As a final demonstration in this set, Sound 10 gives the same note sequence as Sound 6, with the same hammer and the same striking speed, but with the inharmonicity due to bending stiffness suppressed in the simulation. You might have expected that forcing all string overtones to be exactly harmonic would make the sounds more “musical”, but it is more complicated than that. The lowest note, in particular, sounds very peculiar in this new version. The frequency is so low (32.7 Hz) that our ear-brain system starts to perceive the individual repetitive pulses that make up the sound: this fundamental frequency is in the transition range where we gradually switch from hearing something as a frequency, to hearing it as a pattern in time. Inharmonicity allows this low note to “work”, presumably by blurring the temporal pattern. Without it, the sound is not like a piano at all!

Sound 10. The same note sequence as Sound 6, but with the inharmonicity due to bending stiffness suppressed so that all string overtones are exactly harmonic.

E. The piano part 3: designing the hammer set

So far we have simply used the measured properties of three piano hammers, but we can use the simulation program to make a more systematic study of the influence of hammer design. In a similar spirit to the “playability diagrams” shown in previous chapters, we can simulate the response of a string to being hit with a large set of hammers with different masses and contact stiffnesses. We can then plot results in a plane indexed by these two parameters, and highlight whatever aspect of the response we are interested to see.

Figure 15 shows a first example. The string is $C_4$, “middle C”. A set of hammer masses has been used, linearly spaced between a very small value and double the actual mass of the $C_4$ hammer. On the vertical axis the contact stiffness coefficient $K$ has been varied over a very wide range, distributed on a logarithmic scale centred on the measured value for a $C_4$ hammer. All cases use the same nonlinear exponent $\alpha$, set to the measured value for a $C_4$ hammer, 2.5. The hammer striking speed is 2.5 m/s in all cases, corresponding to forte playing. The result is a design chart for assessing the effects of any realistic modification of this hammer.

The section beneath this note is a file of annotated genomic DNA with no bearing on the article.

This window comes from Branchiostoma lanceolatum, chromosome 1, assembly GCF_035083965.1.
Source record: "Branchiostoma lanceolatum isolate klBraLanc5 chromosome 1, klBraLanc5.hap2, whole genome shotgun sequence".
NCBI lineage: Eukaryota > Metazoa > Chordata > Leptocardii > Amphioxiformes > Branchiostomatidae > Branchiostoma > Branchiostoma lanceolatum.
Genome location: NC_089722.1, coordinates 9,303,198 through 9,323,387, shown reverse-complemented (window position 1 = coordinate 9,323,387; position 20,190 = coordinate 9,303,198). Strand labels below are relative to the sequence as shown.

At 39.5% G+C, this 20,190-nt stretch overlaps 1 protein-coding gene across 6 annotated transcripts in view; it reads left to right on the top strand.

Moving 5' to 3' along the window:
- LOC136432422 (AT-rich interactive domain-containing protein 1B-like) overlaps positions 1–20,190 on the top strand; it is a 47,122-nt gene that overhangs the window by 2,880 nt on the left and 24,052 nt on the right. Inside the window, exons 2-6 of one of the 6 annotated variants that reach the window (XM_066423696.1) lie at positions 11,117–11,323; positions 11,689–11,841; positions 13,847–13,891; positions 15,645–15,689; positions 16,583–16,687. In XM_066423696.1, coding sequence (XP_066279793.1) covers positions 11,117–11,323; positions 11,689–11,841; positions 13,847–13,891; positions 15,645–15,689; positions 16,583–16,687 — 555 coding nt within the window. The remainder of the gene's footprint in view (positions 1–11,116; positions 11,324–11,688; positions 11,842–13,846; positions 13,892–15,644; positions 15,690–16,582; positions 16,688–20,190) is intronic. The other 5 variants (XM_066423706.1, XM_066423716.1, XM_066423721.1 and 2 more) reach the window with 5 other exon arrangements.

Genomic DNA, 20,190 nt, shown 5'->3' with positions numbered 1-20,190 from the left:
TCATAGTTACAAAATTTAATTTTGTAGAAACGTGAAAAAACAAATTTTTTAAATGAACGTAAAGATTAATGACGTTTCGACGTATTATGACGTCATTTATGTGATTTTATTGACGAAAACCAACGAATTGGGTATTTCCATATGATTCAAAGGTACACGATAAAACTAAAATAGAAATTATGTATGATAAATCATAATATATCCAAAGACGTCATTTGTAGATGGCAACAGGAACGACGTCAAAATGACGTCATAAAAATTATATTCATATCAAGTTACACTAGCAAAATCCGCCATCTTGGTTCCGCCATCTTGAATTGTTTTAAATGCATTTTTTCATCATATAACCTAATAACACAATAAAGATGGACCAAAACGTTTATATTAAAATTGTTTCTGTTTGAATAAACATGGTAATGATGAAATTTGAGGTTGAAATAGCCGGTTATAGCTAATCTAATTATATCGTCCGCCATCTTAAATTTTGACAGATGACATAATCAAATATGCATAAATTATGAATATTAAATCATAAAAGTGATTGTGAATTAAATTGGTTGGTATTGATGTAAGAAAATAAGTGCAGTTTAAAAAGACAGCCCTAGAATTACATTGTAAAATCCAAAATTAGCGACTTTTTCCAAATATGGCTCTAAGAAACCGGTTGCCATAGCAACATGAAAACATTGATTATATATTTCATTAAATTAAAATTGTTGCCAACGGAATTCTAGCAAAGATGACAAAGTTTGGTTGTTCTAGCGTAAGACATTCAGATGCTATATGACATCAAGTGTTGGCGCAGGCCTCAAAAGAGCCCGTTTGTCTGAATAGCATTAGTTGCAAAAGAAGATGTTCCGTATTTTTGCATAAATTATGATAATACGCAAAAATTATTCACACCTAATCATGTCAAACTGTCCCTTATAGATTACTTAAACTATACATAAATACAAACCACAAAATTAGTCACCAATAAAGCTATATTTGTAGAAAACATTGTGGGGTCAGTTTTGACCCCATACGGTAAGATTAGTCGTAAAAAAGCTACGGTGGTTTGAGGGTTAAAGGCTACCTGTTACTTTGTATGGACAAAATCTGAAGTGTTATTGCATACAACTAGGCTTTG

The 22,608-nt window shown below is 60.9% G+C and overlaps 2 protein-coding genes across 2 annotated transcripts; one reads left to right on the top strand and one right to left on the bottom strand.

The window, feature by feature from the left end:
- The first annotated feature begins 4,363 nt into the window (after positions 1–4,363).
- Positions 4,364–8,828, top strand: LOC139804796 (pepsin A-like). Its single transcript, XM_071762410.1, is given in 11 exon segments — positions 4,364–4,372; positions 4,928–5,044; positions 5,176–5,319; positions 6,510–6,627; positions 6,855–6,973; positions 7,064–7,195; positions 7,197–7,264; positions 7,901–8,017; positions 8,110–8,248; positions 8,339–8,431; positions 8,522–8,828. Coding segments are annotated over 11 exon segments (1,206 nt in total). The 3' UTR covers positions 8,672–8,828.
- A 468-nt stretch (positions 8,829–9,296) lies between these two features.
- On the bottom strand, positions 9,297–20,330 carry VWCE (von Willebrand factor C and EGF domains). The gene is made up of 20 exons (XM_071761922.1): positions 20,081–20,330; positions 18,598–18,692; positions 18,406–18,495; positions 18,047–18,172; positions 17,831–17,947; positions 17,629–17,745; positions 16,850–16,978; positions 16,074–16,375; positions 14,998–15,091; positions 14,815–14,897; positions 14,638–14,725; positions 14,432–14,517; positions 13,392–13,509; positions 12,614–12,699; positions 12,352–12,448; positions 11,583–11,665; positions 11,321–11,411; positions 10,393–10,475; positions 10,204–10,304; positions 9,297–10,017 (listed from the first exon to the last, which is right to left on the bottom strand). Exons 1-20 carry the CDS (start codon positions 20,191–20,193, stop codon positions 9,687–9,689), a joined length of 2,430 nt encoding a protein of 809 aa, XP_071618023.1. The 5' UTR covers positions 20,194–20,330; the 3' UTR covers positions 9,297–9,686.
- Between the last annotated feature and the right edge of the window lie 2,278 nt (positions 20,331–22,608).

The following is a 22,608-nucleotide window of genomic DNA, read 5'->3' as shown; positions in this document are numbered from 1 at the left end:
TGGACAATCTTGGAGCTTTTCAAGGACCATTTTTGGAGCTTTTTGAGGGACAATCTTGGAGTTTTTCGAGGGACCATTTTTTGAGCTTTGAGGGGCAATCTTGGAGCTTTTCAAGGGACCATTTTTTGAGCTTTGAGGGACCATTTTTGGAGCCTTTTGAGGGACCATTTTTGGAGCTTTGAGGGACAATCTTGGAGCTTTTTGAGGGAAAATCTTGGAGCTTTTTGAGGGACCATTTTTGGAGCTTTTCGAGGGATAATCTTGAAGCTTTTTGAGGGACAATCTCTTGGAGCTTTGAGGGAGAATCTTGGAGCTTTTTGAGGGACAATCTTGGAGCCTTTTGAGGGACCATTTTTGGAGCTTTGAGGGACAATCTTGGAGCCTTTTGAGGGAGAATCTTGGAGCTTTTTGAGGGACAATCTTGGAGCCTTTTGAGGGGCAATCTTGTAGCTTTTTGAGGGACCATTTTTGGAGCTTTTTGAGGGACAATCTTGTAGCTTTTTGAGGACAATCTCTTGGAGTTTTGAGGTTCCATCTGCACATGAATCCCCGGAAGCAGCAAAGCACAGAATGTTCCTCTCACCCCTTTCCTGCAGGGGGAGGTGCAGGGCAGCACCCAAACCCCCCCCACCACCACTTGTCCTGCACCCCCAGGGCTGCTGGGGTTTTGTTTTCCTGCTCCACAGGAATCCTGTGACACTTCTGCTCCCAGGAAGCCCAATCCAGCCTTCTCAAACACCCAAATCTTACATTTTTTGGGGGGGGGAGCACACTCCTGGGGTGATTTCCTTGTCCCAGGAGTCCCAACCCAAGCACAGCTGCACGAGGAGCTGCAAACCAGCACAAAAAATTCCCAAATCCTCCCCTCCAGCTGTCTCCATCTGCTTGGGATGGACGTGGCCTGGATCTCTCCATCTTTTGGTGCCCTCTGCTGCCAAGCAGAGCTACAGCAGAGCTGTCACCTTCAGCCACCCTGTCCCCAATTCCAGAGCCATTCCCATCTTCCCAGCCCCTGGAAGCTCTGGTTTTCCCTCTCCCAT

Figure 15. Simulation results for a grid of simulated piano impacts, based on the note $C_4$ with a hammer striking speed 2.5 m/s. The hammer stiffness model uses exponent $\alpha=2.5$, the measured value appropriate to $C_4$. The colour shading indicates total time of contact.

Figure 15 is colour-shaded to show the total time of contact between the hammer and the strings. The nominal hammer gives a time of the order of 3 ms. Choosing a lighter or stiffer hammer tends to make the time shorter; a heavier or softer hammer makes it longer. Figure 16 shows a different plot based on the same grid of simulations, this time colour-shaded to show the number of contacts. In the white region there is only a single contact, while the coloured pixels show multiple bounces. A stiffer hammer tends to make multiple bounces more likely, but the pattern is complicated.